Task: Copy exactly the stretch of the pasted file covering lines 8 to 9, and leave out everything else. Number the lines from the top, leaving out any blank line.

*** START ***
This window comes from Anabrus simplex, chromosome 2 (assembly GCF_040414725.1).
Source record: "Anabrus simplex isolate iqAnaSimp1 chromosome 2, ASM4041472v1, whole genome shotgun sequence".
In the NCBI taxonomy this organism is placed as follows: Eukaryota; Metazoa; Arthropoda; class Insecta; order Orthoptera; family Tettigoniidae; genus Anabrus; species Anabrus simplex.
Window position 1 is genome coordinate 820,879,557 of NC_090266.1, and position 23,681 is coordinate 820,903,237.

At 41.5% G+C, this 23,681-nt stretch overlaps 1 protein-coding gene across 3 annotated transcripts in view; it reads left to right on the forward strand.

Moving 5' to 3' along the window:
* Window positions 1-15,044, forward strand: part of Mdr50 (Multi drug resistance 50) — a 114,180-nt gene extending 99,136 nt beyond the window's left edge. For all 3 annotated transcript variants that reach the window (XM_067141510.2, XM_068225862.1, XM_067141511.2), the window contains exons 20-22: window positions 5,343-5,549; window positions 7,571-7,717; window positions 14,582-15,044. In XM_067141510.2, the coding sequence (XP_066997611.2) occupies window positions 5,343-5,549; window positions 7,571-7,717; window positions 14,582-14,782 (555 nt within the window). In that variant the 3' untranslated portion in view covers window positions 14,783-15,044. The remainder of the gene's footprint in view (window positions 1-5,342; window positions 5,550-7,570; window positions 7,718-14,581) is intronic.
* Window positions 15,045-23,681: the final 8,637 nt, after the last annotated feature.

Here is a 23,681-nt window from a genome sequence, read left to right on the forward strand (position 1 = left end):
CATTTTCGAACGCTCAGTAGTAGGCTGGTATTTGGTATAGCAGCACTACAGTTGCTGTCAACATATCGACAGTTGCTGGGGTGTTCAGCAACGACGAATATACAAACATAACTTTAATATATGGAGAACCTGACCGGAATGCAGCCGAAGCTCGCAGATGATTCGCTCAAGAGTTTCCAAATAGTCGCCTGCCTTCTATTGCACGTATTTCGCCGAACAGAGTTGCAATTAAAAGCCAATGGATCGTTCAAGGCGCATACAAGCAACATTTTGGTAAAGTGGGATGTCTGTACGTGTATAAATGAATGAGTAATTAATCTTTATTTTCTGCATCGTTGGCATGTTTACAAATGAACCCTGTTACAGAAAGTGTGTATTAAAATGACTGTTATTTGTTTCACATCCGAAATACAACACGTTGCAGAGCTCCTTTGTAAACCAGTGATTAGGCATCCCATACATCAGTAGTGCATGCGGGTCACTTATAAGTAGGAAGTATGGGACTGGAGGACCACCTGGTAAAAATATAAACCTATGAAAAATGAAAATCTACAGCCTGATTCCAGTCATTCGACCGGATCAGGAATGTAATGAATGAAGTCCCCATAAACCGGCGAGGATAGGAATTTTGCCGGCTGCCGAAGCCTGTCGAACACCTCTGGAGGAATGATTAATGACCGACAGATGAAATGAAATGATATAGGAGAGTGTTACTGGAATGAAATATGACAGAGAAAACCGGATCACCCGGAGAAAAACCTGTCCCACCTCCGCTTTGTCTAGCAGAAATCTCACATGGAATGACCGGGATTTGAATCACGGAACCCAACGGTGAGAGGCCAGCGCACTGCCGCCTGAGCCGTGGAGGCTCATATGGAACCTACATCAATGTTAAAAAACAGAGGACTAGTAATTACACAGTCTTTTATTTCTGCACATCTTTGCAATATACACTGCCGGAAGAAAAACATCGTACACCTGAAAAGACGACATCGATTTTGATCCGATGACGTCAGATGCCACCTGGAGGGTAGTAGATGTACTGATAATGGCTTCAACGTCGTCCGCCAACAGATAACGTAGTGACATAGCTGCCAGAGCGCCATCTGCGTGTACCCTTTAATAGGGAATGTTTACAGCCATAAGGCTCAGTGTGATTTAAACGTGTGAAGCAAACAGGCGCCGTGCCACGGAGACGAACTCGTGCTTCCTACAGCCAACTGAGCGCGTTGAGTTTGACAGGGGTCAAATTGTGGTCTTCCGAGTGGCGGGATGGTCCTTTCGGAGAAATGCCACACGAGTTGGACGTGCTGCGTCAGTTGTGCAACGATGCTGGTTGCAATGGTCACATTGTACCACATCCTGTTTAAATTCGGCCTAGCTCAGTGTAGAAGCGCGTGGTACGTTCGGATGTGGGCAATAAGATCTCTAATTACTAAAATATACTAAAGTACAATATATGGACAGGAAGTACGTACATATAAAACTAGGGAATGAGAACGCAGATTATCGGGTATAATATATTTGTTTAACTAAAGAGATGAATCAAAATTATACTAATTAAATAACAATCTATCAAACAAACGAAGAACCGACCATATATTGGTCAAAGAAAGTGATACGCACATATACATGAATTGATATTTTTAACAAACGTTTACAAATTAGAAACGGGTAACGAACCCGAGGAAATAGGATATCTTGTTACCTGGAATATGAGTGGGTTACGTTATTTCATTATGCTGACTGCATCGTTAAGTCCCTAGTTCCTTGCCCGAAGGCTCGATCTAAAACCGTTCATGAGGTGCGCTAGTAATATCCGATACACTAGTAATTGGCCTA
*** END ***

* Window positions 15,045-23,681: the final 8,637 nt, after the last annotated feature.

Here is a 23,681-nt window from a genome sequence, read left to right on the forward strand (position 1 = left end):